Thursday, March 30, 2023

What The Dog Does All Day


The council came through and did their annual tree-trimming along our street, so now we have a bunch of knobby-knuckled hands waving upwards in front of our houses. The council does this to keep the trees smaller and restrain the root systems, causing less damage to streets and utilities. It's bizarre looking, though, isn't it?

I had some funny encounters with kids yesterday in the library. Kids -- especially middle school kids -- are very suspicious of long or thick books. Yesterday I had one girl say it outright. She came to my desk and asked, "Do you have any short books?"

I said, "No, we only buy long books. It's a school rule."

I try to explain to the kids that just because a book is short, that doesn't mean it's easy or fast. A 7th grade boy came in yesterday looking for short books and picked up Kafka's "The Metamorphosis" and "The Stranger" by Camus.

"It's only 120 pages!" he said of the latter.

I said, "Yeah, but those are not easy books. A short, difficult book will seem long, and a long, engaging book will seem short. You need to think about what you want to read, not the length of the book."

But would he listen to me? No.

Then again, maybe he's into philosophy, or will be after he reads those books. Maybe they will spark something in him. I'm willing to keep an open mind. More likely he'll come back complaining about how boring they are.

Meanwhile, I was wrestling with submitting our home leave reimbursement request. Dave sent the school our receipts for our airline tickets (from our February trip to Florida) and they kept bouncing back. The accountant said she couldn't see the total amount we paid, which I didn't understand at all. It was RIGHT THERE on the receipt.

But then I realized that Dave uploaded the receipts to a school computer system that cut off the bottom of one page, eliminating part of the charges as well as the total. It wasn't his fault -- we're supposed to do it that way -- but clearly the system has a problem. So I e-mailed the complete receipt to the accountant, et voila! Payment on its way.

Home leave is a blessing. We can only claim it once every two years, but it helps.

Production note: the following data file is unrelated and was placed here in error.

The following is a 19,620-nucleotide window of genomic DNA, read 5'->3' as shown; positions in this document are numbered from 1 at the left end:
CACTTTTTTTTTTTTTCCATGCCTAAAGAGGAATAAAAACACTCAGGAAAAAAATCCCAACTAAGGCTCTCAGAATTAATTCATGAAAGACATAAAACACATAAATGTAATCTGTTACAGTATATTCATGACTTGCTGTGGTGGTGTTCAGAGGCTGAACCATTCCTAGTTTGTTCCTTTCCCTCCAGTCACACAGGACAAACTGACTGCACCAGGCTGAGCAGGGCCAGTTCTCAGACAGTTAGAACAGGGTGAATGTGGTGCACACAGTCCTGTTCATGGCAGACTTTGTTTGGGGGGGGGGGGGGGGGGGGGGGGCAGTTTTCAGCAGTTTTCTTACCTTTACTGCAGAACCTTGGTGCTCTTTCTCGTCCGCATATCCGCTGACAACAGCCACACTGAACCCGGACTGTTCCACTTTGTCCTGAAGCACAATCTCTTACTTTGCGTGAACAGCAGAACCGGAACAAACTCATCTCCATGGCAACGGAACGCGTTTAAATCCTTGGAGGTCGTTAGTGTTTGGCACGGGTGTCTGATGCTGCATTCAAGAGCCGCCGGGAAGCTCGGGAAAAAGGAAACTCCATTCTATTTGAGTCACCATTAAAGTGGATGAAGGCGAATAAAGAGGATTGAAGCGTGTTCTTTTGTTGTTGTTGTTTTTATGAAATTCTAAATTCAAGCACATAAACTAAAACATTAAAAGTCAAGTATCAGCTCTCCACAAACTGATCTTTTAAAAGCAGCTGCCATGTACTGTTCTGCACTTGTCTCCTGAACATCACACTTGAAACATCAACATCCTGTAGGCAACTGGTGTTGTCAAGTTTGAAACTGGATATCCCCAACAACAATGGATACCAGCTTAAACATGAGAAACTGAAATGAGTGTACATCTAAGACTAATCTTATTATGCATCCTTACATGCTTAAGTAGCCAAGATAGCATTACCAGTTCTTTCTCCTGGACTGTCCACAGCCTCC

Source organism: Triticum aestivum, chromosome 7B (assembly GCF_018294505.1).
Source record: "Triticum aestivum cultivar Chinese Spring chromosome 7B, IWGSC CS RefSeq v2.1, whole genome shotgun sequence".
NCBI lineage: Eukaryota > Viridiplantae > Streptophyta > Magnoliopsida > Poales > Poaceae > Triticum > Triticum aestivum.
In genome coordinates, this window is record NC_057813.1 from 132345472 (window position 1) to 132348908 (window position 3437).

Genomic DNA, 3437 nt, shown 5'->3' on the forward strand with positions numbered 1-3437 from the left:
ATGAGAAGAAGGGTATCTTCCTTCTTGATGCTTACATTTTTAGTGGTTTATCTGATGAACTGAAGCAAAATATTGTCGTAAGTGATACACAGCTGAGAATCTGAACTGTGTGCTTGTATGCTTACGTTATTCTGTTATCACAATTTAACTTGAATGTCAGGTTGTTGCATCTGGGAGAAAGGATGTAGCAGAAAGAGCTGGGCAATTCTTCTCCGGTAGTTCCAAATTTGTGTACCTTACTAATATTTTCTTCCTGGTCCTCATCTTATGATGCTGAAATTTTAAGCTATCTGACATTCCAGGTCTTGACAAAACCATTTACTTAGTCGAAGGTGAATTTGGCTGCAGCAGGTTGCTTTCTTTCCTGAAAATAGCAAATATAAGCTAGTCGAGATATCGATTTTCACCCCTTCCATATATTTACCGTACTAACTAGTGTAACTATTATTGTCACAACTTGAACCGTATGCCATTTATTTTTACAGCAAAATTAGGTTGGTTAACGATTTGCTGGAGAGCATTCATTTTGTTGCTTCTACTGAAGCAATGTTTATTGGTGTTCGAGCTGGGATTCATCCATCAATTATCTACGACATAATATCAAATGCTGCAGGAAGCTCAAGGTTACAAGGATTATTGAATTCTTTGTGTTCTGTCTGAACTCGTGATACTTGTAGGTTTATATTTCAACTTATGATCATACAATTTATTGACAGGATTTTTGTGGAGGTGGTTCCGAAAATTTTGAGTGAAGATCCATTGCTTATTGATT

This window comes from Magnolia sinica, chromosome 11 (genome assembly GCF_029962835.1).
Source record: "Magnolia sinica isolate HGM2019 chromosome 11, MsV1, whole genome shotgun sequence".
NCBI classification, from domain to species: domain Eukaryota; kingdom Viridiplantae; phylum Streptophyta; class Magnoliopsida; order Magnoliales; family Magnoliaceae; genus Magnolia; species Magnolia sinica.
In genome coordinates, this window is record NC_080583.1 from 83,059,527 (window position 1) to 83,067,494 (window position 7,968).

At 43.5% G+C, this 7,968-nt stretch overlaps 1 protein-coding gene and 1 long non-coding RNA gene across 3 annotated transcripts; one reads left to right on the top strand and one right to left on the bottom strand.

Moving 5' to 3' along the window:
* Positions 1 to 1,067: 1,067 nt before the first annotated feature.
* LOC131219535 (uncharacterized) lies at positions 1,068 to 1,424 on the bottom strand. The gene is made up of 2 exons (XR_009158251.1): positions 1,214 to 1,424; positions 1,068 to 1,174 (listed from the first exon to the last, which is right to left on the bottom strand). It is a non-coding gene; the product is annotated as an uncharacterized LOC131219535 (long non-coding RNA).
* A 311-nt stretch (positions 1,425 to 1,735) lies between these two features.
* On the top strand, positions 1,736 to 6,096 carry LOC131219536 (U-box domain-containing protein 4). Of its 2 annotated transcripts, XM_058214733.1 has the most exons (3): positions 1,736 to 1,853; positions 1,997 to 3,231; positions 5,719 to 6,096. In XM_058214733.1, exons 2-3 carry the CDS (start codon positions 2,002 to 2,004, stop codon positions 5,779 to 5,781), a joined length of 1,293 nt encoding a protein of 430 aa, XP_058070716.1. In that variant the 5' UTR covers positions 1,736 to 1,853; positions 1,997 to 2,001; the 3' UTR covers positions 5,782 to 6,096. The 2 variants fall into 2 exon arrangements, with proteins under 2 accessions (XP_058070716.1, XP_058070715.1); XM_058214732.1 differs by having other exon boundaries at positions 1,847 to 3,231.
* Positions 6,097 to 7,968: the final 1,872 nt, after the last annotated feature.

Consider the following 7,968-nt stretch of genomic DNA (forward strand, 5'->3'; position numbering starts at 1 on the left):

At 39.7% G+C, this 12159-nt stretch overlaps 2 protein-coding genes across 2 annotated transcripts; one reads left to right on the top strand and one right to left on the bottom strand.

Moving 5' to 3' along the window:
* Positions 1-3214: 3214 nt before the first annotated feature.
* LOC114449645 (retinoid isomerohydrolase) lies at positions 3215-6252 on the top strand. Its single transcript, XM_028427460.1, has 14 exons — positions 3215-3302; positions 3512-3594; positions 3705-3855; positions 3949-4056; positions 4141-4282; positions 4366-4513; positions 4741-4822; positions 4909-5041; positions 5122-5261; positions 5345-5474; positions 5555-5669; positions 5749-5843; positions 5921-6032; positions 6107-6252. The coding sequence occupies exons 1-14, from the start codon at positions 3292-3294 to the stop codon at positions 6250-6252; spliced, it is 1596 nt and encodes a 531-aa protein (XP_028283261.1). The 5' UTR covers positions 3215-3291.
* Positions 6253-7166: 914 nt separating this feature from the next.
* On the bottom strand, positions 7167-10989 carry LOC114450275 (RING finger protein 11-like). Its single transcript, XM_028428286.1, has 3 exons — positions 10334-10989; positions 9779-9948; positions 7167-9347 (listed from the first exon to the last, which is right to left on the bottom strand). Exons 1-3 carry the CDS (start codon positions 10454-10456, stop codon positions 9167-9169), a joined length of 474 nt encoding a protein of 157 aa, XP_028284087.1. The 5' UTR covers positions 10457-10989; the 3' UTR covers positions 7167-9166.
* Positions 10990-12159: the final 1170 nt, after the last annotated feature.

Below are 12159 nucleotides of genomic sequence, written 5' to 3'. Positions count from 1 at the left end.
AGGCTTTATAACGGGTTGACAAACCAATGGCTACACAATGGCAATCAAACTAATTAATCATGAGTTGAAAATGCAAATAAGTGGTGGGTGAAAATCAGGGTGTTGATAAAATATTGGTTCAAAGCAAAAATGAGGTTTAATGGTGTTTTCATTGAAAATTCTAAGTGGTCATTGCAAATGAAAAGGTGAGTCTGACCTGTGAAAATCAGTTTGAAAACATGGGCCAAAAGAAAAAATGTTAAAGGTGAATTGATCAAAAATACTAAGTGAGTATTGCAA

Want to see what Olga does all day? We have security cameras that record little videos when they detect motion within our house. I set them yesterday to save the videos when she came home from her walk, and I got a total of 51 clips, each anywhere from four to 30 seconds long. It was a little more than 12 minutes of video altogether, mostly of Olga scratching around on her dog bed. I condensed it to three minutes.

She looks a little stiff, doesn't she? I gave her half a paracetamol in her food last night (yes, the vet says it's safe) and she slept very soundly. I think she's been a bit on edge because Dave is gone. She likes the pack to stay together.

28 comments:

Frances said...

Yes, Olga does look a bit stiff....rather like me when I get up from sitting!!

Moving with Mitchell said...

Poor Olga does look a bit stiff, but still so adorable. When I was a kid, I only wanted long books. Maybe I was just trying to avoid Camus and Kafka.

Ed said...

So much that strikes my muse. I've had that book length battle with both of my kids who when they were younger, refused to read books I know they would love because they considered them too long. Eventually they both discovered the error of their ways but on their own time and not because of the many times I told them.

I've never heard of home leave. Is that a nationwide thing or only your particular employer?

Having had a dog, I probably would never had been tempted to capture them on camera because I think he lived a pretty predictable life. But if camera had been a thing back then, I would have put one on the farm cats. They seemed to live very mysterious lives.

Bob said...

I love Olga's method of stretching the hind legs!

Ms. Moon said...

I am thinking the dog walker must have given Olga a good work-out. Poor thing. I can so relate to that stiffness.
Those trees do NOT look happy but I suppose they know what they're doing when they cut them.

ellen abbott said...

old lady dog, stiff and slow. I don't think I ever had a problem with long books.